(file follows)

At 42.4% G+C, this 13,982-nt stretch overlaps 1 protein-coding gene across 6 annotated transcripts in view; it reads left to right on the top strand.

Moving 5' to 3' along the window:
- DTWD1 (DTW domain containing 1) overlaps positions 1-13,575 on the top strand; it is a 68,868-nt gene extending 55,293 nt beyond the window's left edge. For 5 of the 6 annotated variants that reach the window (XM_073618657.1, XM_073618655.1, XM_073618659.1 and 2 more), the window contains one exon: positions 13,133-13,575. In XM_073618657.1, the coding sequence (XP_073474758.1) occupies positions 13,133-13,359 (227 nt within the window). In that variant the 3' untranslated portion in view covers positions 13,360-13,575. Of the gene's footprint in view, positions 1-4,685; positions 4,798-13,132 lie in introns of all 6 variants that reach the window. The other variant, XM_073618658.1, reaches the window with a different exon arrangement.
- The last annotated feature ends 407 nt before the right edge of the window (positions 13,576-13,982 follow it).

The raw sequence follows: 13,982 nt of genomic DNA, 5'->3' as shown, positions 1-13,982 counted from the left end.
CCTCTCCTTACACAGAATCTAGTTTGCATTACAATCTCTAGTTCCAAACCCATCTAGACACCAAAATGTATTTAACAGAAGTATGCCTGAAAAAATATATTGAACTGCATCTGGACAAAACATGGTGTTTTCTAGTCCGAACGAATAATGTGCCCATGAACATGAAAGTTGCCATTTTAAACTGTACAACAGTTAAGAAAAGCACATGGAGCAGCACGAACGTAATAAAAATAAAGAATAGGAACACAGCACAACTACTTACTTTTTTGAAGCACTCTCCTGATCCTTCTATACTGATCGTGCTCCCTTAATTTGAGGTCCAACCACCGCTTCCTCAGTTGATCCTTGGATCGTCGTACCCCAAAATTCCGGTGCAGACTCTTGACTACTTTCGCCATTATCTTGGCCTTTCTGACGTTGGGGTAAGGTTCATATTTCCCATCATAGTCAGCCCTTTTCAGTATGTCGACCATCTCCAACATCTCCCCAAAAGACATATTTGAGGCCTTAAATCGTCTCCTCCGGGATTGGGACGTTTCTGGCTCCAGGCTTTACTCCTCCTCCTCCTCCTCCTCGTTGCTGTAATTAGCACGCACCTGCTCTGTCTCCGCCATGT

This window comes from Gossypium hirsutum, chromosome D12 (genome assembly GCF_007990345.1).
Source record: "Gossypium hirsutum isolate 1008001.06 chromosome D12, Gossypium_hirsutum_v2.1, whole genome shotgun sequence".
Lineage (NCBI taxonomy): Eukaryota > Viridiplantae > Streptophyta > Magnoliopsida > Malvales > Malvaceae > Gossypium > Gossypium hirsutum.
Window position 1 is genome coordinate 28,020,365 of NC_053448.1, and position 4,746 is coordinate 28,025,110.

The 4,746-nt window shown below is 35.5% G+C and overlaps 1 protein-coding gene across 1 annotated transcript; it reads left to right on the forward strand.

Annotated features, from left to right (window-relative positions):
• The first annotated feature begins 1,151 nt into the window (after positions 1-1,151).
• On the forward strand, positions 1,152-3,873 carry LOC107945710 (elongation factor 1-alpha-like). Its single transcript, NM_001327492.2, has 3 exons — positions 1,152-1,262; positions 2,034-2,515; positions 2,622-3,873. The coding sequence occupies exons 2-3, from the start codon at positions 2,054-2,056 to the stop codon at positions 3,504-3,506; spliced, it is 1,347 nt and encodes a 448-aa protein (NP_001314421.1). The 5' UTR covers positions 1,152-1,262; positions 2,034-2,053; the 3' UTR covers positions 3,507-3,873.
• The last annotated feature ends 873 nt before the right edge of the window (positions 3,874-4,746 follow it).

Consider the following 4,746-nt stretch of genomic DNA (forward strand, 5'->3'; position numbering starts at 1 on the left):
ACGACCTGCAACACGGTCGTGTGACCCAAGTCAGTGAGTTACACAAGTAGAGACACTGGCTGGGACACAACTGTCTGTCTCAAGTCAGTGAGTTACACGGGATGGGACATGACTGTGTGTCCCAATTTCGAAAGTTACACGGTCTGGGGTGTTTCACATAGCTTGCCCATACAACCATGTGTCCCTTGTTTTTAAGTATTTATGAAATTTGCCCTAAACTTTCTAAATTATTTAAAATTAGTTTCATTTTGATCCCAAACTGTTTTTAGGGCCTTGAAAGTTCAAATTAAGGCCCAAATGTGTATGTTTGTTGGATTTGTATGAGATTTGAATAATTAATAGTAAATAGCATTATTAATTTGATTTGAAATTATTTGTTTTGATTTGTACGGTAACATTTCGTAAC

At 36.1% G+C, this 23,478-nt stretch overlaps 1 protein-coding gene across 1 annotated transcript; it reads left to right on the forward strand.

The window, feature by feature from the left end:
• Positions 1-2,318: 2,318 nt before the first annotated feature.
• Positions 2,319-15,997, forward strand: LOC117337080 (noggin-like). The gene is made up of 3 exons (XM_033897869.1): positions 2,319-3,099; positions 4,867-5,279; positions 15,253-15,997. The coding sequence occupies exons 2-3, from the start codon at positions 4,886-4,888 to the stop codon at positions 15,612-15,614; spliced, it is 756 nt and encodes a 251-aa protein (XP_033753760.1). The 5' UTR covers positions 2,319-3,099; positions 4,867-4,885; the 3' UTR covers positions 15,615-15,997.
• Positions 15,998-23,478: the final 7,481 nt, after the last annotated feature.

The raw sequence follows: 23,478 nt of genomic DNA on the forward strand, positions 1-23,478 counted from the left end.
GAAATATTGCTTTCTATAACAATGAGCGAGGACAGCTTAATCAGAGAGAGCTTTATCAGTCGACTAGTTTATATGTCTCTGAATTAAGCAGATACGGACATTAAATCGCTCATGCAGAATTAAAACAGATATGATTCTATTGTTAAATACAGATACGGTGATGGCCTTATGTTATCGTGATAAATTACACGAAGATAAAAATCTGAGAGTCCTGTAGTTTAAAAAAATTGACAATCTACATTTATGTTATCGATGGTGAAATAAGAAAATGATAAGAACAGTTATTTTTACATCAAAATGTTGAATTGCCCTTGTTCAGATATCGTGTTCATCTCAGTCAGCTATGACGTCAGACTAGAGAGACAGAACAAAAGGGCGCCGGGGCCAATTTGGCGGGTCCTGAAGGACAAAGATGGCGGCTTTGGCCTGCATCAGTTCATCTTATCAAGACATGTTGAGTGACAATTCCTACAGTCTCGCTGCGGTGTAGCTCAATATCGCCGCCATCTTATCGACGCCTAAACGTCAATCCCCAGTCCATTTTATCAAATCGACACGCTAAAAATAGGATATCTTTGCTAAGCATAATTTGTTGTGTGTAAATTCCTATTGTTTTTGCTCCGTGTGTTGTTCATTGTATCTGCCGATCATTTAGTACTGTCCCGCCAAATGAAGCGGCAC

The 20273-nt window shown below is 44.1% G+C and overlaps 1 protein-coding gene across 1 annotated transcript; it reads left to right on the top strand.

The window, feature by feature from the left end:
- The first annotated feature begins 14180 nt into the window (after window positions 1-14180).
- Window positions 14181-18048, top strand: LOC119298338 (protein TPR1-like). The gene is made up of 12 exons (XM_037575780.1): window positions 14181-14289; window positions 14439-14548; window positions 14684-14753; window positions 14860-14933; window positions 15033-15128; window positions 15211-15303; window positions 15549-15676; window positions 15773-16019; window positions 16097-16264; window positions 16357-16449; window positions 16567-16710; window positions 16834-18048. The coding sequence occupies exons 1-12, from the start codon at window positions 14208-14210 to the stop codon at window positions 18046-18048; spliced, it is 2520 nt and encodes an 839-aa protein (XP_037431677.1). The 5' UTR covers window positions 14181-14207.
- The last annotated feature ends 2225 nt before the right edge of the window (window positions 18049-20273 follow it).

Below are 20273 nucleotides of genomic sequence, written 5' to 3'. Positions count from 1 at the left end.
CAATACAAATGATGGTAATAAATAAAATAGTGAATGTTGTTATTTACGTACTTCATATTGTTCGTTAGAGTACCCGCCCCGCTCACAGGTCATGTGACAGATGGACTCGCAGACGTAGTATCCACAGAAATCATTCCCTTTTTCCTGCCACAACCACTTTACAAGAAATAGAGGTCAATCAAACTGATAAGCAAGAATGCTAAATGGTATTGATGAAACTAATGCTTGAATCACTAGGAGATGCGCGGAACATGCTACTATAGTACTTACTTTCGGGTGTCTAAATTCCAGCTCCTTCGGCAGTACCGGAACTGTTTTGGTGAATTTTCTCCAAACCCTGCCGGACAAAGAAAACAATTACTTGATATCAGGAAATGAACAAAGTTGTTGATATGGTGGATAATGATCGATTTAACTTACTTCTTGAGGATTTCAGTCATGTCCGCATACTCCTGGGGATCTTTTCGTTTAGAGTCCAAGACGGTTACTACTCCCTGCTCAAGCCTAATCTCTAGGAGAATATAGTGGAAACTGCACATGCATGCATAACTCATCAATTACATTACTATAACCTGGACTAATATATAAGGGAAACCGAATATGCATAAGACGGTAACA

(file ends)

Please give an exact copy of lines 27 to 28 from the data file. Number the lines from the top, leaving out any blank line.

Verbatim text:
- The first annotated feature begins 14180 nt into the window (after window positions 1-14180).
- Window positions 14181-18048, top strand: LOC119298338 (protein TPR1-like). The gene is made up of 12 exons (XM_037575780.1): window positions 14181-14289; window positions 14439-14548; window positions 14684-14753; window positions 14860-14933; window positions 15033-15128; window positions 15211-15303; window positions 15549-15676; window positions 15773-16019; window positions 16097-16264; window positions 16357-16449; window positions 16567-16710; window positions 16834-18048. The coding sequence occupies exons 1-12, from the start codon at window positions 14208-14210 to the stop codon at window positions 18046-18048; spliced, it is 2520 nt and encodes an 839-aa protein (XP_037431677.1). The 5' UTR covers window positions 14181-14207.